Tradition and traditioning…

Posted by on Jan 10, 2017 in Blog | 0 comments

I grant you that most people don’t spend lots of time wondering about tradition and particularly the tradition of the Church, and if they are being true to it or not. But if you have ever had a bright idea of yours shut down with a “It’s not going to happen. We’ve never done it that way before”, or if on the opposite end of the spectum you’ve felt a little uneasy that you might be about to embrace something that humans have only really been doing for the last 5 minutes of their existence, and which doesn’t bear any correspondence with all earlier history, you have bumped into the tradition question.

To put the question bluntly, to what extent should the tradition (or more accurately traditions) of the Christian community shape our beliefs, attitudes and actions in the present? Do the beliefs of the past have any special weight and value, and to what extent do we have to commit to the continuity of faith and practice over the generations?

The easy way to side step the question is to reply: “We’re not interested in tradition (or traditions). Our commitment is to what the Bible teaches. If tradition has got that right, it continues; if not, dump it without a moments hesitation.”  Some would claim that the sola Scriptura principle – we should be willing to make a firm commitment only to what Scripture teaches – justifies that… probably not noting the irony that they have appealed to tradition to dispense with it.

While a predictable answer, and fair enough in its own way, the “Bible only” reply is remarkably naive. The assumption is that our interpretation of Scripture is itself unaffected by the theological tradition we have come to embrace. Realistically, that’s most improbable. The history of the interpretation of the Bible is a fascinating study, and no genuine advocate for definitively allowing the Bible to shape our belief system (and I classify myself in this camp) can avoid a serious study of hermenutics – the science of interpreting the Bible. There are so many choices to make. One of the most fundamental is whether we decide to read the Bible with a Christological lens (a position I strongly encourage), or whether we simply leave the gospels to fend for themselves amidst the swirl of the many different narratives in scripture.

But I digress… Back to the tradition question.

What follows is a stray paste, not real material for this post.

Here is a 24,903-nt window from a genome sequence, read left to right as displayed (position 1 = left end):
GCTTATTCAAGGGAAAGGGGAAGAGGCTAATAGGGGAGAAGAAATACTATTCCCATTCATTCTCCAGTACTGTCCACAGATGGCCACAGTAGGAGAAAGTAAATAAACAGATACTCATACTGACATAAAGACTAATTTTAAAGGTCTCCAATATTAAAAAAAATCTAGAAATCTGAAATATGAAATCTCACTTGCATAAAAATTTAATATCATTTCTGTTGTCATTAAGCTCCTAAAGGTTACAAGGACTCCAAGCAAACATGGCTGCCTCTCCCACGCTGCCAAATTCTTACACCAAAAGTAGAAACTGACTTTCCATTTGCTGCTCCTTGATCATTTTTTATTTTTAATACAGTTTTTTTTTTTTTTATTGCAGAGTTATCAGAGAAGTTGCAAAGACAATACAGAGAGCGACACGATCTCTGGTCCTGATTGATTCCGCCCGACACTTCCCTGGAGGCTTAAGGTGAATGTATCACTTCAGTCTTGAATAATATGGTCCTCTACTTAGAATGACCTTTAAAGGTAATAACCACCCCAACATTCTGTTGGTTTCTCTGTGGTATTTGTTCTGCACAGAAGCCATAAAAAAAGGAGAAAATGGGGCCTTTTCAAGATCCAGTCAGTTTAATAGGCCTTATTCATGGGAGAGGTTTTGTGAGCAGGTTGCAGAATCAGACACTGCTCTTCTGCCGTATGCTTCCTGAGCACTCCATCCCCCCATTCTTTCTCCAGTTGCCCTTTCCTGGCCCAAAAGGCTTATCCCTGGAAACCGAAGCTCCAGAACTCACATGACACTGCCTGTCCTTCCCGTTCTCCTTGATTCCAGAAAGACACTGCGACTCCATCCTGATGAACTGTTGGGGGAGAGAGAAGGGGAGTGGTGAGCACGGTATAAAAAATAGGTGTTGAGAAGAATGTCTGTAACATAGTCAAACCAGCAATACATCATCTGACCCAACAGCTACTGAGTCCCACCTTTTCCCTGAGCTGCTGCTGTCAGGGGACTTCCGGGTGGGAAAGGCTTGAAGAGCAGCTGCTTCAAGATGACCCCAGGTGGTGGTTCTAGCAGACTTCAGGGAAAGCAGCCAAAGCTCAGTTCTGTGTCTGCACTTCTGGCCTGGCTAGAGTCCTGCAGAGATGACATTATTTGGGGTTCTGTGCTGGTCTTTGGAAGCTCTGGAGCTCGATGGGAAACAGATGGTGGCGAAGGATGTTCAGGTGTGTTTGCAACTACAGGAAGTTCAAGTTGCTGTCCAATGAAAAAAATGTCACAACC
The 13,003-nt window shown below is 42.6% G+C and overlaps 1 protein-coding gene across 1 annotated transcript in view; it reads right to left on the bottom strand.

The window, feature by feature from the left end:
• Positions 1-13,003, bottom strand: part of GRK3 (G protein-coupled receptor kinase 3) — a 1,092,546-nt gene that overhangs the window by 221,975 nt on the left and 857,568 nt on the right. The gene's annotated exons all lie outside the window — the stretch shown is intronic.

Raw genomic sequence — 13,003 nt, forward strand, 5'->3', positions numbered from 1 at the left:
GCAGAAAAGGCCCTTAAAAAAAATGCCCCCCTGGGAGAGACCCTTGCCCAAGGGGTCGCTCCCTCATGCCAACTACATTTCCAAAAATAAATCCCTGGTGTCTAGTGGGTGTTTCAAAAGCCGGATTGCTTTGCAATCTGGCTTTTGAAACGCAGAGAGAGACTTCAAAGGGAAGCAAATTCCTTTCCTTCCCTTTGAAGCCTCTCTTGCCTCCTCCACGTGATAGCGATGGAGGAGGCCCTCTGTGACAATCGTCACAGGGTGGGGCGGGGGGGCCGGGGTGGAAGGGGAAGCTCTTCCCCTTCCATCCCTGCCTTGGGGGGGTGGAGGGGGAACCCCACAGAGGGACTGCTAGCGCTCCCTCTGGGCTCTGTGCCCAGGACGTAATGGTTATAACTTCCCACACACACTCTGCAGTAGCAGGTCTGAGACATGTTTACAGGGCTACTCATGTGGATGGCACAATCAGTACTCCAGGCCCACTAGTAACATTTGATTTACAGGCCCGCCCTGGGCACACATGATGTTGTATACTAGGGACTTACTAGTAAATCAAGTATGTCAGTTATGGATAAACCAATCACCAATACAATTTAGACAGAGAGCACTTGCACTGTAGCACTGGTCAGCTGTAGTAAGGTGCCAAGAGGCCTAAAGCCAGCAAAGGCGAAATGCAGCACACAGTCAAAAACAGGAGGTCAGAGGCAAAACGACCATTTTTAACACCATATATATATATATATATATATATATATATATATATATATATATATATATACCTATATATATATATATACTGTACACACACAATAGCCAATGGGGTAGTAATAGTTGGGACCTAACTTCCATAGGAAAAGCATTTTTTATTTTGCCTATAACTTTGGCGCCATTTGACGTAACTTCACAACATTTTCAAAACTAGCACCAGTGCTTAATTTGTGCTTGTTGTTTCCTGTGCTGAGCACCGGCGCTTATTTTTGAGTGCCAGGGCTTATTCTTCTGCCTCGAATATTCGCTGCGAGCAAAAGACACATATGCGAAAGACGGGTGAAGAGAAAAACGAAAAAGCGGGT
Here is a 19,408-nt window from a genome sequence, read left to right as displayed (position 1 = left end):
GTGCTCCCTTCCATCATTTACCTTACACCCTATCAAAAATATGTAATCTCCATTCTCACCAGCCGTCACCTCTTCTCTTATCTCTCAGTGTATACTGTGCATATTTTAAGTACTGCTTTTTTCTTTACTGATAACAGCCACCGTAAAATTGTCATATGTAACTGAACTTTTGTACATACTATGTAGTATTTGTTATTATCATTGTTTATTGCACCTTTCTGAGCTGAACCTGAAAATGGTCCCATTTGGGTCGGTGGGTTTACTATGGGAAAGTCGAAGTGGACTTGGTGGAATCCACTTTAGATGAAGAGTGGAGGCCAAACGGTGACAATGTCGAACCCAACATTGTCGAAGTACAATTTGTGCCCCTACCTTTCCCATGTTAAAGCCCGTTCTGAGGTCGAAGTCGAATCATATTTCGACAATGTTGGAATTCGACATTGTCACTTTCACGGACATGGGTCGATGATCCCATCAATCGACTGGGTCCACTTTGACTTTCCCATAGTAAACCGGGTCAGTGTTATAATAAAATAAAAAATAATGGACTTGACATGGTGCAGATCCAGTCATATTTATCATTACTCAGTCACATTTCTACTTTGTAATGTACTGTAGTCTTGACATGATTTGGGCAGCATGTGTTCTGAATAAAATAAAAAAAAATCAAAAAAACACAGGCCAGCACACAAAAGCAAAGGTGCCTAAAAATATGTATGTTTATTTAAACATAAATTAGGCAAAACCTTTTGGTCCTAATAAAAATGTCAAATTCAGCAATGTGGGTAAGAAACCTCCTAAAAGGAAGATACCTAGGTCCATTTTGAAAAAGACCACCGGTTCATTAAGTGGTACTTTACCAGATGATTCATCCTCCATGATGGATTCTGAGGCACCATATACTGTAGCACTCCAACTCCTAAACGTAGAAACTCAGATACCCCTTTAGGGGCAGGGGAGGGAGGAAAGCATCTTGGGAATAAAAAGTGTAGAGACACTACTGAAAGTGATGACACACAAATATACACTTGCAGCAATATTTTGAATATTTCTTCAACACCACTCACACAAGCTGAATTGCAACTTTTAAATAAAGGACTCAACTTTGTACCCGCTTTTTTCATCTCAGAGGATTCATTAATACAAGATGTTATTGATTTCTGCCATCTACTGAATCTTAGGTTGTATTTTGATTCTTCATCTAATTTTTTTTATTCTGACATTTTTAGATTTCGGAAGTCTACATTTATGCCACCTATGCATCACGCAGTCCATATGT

Clearly the claim that “we’ve not done that before” cannot be the defining trump card, or we would never have birthed the wide array of denominations, beliefs and practices that have emerged over 2000 years of church history. Even those who emphasise the importance of tradition readily acknowledge that you cannot talk about tradition in the singular – we have traditions, and there are many of them. For all that, most would note that some traditions have been dominant. Clearly a faith as long lasting and wide spread as Christianity is going to have a significant lunatic fringe – that’s just part of the territory of being old and large. What we can look for and appeal to are dominant, widespread and long lasting traditions.

And certainly these criteria (dominant, widespread and long lasting) are important.

But what about changes in the ethical sphere? Certainly a fair few have been embraced – and especially by those in churches falling within the broad scope of Protestantism.

Take divorce. It was not that long ago that a divorced person had almost zero chance of being allowed any active ministry in a local church. While still viewed with sadness, it is now unusual for divorce to be the excluder that it once was (unusual does not mean never, and I grant you there are exceptions).

The obvious big ticket item being debated at present is gay marriage. Tradition’s voice in this regard is clear. Marriage has been seen as being between a man and a woman. When those who advocate for gay marriage shout down the voices of those who try to express some reservations at changing this status quo, they are taking a stance on the tradition question (basically – “tradition, who cares…” – though granted, some are a little more nuanced.)

And there are a multitude of other questions that are being raised.